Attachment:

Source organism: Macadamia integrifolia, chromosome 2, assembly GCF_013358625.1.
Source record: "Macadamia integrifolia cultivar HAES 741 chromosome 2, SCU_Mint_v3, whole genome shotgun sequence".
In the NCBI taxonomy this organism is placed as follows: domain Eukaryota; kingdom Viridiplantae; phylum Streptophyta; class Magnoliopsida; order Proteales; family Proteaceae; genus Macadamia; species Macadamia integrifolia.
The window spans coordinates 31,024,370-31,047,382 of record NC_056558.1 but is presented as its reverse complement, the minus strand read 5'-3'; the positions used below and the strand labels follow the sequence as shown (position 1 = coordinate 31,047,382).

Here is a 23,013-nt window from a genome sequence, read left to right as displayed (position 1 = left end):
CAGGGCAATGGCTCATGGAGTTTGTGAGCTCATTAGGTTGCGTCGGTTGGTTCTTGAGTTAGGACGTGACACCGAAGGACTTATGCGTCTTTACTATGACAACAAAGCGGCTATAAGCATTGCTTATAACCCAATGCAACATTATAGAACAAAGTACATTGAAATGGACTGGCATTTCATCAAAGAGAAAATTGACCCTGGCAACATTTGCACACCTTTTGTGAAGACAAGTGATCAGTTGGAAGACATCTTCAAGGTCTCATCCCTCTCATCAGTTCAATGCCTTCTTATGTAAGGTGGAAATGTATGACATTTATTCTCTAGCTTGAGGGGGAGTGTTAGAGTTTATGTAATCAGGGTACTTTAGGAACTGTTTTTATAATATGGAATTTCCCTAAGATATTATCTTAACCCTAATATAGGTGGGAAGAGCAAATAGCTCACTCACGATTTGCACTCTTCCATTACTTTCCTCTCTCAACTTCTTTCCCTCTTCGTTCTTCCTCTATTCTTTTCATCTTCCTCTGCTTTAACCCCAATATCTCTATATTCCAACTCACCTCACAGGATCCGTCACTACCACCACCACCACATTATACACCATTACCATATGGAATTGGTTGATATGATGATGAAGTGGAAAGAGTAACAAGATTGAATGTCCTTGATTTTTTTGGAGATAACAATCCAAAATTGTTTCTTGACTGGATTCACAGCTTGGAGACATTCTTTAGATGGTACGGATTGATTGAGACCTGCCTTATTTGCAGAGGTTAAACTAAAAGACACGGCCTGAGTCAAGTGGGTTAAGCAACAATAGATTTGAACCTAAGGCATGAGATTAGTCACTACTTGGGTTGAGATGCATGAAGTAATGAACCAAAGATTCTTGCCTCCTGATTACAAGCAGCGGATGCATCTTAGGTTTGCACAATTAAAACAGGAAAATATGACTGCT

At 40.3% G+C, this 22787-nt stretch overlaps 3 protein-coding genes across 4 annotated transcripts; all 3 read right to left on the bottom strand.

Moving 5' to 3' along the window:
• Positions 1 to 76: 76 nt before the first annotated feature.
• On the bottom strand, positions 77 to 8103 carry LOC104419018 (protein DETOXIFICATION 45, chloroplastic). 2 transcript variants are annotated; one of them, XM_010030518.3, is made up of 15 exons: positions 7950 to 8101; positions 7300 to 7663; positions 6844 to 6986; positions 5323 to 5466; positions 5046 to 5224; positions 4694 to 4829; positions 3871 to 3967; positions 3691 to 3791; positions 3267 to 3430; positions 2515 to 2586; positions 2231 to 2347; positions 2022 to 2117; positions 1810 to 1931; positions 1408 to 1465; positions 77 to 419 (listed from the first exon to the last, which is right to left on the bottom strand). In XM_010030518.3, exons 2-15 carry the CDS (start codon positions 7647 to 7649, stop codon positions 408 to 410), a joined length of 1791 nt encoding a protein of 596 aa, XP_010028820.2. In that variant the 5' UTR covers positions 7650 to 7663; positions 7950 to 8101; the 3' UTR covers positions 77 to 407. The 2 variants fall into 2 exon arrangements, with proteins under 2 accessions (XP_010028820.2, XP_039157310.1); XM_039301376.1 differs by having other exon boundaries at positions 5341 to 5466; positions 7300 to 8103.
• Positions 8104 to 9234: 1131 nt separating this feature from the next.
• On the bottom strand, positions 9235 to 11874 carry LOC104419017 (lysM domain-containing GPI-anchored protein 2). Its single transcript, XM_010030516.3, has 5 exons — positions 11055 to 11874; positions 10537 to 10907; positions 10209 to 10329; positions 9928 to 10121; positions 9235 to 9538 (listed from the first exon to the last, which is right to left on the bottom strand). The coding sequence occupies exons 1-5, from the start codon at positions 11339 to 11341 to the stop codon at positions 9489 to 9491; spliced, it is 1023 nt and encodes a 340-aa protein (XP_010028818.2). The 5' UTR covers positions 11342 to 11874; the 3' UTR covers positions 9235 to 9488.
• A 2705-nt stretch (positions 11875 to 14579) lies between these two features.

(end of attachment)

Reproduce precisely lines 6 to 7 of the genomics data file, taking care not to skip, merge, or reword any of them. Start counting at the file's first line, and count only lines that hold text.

CAGGGCAATGGCTCATGGAGTTTGTGAGCTCATTAGGTTGCGTCGGTTGGTTCTTGAGTTAGGACGTGACACCGAAGGACTTATGCGTCTTTACTATGACAACAAAGCGGCTATAAGCATTGCTTATAACCCAATGCAACATTATAGAACAAAGTACATTGAAATGGACTGGCATTTCATCAAAGAGAAAATTGACCCTGGCAACATTTGCACACCTTTTGTGAAGACAAGTGATCAGTTGGAAGACATCTTCAAGGTCTCATCCCTCTCATCAGTTCAATGCCTTCTTATGTAAGGTGGAAATGTATGACATTTATTCTCTAGCTTGAGGGGGAGTGTTAGAGTTTATGTAATCAGGGTACTTTAGGAACTGTTTTTATAATATGGAATTTCCCTAAGATATTATCTTAACCCTAATATAGGTGGGAAGAGCAAATAGCTCACTCACGATTTGCACTCTTCCATTACTTTCCTCTCTCAACTTCTTTCCCTCTTCGTTCTTCCTCTATTCTTTTCATCTTCCTCTGCTTTAACCCCAATATCTCTATATTCCAACTCACCTCACAGGATCCGTCACTACCACCACCACCACATTATACACCATTACCATATGGAATTGGTTGATATGATGATGAAGTGGAAAGAGTAACAAGATTGAATGTCCTTGATTTTTTTGGAGATAACAATCCAAAATTGTTTCTTGACTGGATTCACAGCTTGGAGACATTCTTTAGATGGTACGGATTGATTGAGACCTGCCTTATTTGCAGAGGTTAAACTAAAAGACACGGCCTGAGTCAAGTGGGTTAAGCAACAATAGATTTGAACCTAAGGCATGAGATTAGTCACTACTTGGGTTGAGATGCATGAAGTAATGAACCAAAGATTCTTGCCTCCTGATTACAAGCAGCGGATGCATCTTAGGTTTGCACAATTAAAACAGGAAAATATGACTGCT

At 40.3% G+C, this 22787-nt stretch overlaps 3 protein-coding genes across 4 annotated transcripts; all 3 read right to left on the bottom strand.